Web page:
I was talking to a buddy recently, and he told me that there was something he wanted to buy for himself. It was around a $500 item (not cheap, but not crazy expensive), so he asked his wife if she minded if he bought it. She said yes she was fine with it, so he went out and bought the item.
When he told me this I asked him what he would have done if she had said no.
After thinking about it a bit, he responded that he really didn’t know. Thankfully, that hadn’t come up.
I didn’t ask the question to be a jerk, and I don’t think there’s really a right or wrong answer. But the scenario illustrates to me one of the most difficult aspects of a relationship; the balance between “we” and “me”.
We are all individuals first and foremost, with our own needs and wants. When we become part of a couple though, we become something more. That’s not to say that you cease to be an individual when you become part of a couple. But it does raise the question of how these two identities co-exist.
Where does the individual end and the couple begin?
Doing What You Want
To me that is at once the biggest change and biggest sacrifice in a relationship. You are building your life with another person, so you can no longer act like you are single.
You can’t just “do what you want” anymore. Yet at the same time, what you want still matters.
That’s not a problem when your needs and wants line up with your partners. But in any relationship there will be times that they don’t.
This can present a conundrum, and it’s not easy to find the balance between independence and inter-dependence.
To anyone who says they can do whatever they want in their relationship, I say you are either kidding yourself or you are selfish. And if you’re being selfish? Well, that goes against one of my 3 rules/guidelines for a successful relationship; and when you act that way over an extended period of time I believe your relationship will suffer for it. So it’s probably not a formula for long term success.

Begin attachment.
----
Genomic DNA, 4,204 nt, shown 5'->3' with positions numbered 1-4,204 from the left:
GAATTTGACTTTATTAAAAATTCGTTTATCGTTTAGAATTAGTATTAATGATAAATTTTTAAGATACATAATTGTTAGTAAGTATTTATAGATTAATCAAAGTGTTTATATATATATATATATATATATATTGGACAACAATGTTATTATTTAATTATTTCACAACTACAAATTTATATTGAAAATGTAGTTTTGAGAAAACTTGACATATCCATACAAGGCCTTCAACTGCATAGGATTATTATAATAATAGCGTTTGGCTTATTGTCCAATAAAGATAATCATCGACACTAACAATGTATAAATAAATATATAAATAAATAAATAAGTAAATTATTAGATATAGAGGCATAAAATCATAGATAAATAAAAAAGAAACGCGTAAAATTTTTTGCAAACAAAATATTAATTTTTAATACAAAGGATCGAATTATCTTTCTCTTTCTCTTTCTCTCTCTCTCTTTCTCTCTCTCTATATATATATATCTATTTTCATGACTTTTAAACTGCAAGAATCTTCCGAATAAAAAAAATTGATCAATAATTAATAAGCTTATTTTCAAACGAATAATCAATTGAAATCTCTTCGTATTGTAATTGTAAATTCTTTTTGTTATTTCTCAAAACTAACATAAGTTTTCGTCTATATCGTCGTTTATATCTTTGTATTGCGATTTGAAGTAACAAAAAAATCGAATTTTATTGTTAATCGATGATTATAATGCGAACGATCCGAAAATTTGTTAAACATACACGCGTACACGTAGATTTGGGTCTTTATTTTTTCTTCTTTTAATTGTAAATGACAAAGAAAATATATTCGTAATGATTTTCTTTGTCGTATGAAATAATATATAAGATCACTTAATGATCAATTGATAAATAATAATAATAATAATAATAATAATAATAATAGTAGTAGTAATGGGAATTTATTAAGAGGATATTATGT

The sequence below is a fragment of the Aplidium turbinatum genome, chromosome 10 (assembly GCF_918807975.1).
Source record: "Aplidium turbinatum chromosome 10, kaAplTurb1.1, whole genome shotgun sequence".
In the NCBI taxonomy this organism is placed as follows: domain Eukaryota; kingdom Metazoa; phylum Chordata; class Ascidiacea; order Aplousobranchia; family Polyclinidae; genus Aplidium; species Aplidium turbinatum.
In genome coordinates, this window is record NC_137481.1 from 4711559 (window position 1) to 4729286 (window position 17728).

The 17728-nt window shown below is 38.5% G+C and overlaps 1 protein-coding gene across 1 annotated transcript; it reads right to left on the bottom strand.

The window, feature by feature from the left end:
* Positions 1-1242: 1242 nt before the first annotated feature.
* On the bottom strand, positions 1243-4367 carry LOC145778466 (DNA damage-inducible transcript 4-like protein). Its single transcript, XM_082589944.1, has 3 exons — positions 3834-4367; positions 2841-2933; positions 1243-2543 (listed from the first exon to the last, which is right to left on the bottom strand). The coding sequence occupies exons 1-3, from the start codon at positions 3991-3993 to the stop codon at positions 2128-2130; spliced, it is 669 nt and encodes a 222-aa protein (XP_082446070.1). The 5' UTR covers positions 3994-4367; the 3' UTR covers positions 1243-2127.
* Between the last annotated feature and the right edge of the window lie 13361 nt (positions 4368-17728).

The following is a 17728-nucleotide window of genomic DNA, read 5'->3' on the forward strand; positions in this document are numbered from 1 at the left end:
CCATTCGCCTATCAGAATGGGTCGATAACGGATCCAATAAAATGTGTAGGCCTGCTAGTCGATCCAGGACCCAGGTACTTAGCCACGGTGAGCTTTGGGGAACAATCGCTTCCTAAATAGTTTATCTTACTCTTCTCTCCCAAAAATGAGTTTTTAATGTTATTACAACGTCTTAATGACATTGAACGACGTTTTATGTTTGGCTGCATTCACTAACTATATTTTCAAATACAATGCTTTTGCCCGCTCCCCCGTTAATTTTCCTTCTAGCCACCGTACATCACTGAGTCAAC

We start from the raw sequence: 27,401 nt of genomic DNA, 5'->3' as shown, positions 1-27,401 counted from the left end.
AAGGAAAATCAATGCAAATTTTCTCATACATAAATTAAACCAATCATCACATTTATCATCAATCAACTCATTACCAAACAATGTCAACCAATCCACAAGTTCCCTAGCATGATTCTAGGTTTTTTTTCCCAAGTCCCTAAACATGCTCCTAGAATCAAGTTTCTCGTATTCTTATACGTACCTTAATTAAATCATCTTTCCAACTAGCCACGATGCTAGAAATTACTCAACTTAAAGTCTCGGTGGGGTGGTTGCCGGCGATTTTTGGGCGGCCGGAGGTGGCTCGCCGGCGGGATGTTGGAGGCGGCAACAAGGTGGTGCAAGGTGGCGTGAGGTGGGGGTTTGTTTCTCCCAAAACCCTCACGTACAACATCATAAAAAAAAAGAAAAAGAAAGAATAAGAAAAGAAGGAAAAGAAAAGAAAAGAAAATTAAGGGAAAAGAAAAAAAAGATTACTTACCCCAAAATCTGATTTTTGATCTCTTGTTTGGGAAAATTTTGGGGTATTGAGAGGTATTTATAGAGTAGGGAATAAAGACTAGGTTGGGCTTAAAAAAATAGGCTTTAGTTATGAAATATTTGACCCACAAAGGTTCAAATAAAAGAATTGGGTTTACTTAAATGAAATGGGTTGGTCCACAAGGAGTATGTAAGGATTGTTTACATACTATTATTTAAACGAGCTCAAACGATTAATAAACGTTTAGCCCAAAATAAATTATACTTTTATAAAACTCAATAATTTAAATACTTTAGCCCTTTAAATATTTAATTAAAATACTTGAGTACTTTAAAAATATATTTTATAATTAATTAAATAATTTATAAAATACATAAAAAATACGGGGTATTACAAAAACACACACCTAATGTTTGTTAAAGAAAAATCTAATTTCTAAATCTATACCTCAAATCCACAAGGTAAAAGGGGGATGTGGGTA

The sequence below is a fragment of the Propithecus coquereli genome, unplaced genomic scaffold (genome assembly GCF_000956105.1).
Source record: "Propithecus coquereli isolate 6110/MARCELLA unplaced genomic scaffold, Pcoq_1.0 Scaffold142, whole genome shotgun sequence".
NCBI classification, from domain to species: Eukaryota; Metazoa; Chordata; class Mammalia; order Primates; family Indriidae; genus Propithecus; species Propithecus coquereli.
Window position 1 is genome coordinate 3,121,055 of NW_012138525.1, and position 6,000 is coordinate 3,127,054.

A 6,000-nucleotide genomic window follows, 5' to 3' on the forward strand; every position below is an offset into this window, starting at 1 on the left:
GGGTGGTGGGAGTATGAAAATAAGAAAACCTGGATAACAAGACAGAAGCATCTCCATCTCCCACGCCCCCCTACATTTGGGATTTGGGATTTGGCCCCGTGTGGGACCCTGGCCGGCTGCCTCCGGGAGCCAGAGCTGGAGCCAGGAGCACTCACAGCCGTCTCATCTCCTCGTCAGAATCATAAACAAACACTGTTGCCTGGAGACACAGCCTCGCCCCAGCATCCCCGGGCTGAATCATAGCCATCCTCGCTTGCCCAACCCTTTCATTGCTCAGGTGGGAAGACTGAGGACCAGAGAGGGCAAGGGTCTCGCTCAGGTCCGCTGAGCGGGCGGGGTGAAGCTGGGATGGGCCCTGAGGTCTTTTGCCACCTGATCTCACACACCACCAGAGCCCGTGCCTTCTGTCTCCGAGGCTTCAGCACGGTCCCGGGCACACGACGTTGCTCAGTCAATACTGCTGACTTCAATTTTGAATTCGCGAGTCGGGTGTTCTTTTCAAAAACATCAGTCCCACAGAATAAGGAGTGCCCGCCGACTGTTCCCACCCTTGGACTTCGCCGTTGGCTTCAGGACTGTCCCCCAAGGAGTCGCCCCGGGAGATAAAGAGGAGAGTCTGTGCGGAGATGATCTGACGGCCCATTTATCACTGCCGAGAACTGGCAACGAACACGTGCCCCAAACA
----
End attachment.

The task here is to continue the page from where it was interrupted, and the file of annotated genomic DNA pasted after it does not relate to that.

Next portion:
I suppose it may feel like you can do whatever you want if your wants happen to always line up with that are beneficial to the couple; but I doubt that ever happens all the time.
You shouldn’t feel constantly restricted in your relationship, and if you do it’s probably not a healthy relationship for you. But I think it’s safe to say that in a relationship there will always be times when you need to sacrifice what you want for the benefit of the couple.
Going back to my buddy’s scenario, did he really need to get her permission? If it’s something he wanted, should he have had to ask her to buy something for himself, or should he have just gone out and done it? And if he really wanted it, what should he have done if she had said no?
I’ve seen different opinions on this kind of thing before. Sometimes I see people get angry at the thought of having to “ask for permission”. Taking the approach that it’s their money and they can and should be able to do with it what they want.
Others belittle someone for “asking for permission”, as if it’s a sign of weakness. Sadly this is normally men, making macho statements and questioning the “manhood” of someone who asks for permission from their wife.
Here’s my stance:
Did he need to ask her permission? No, of course not. He’s an individual who is capable of making his own decisions. However asking her, or at least saying something like “hey, I’m thinking of doing this – any concerns?” is a way of being respectful and including her in the decision making process. And in a relationship, that’s pretty damned important.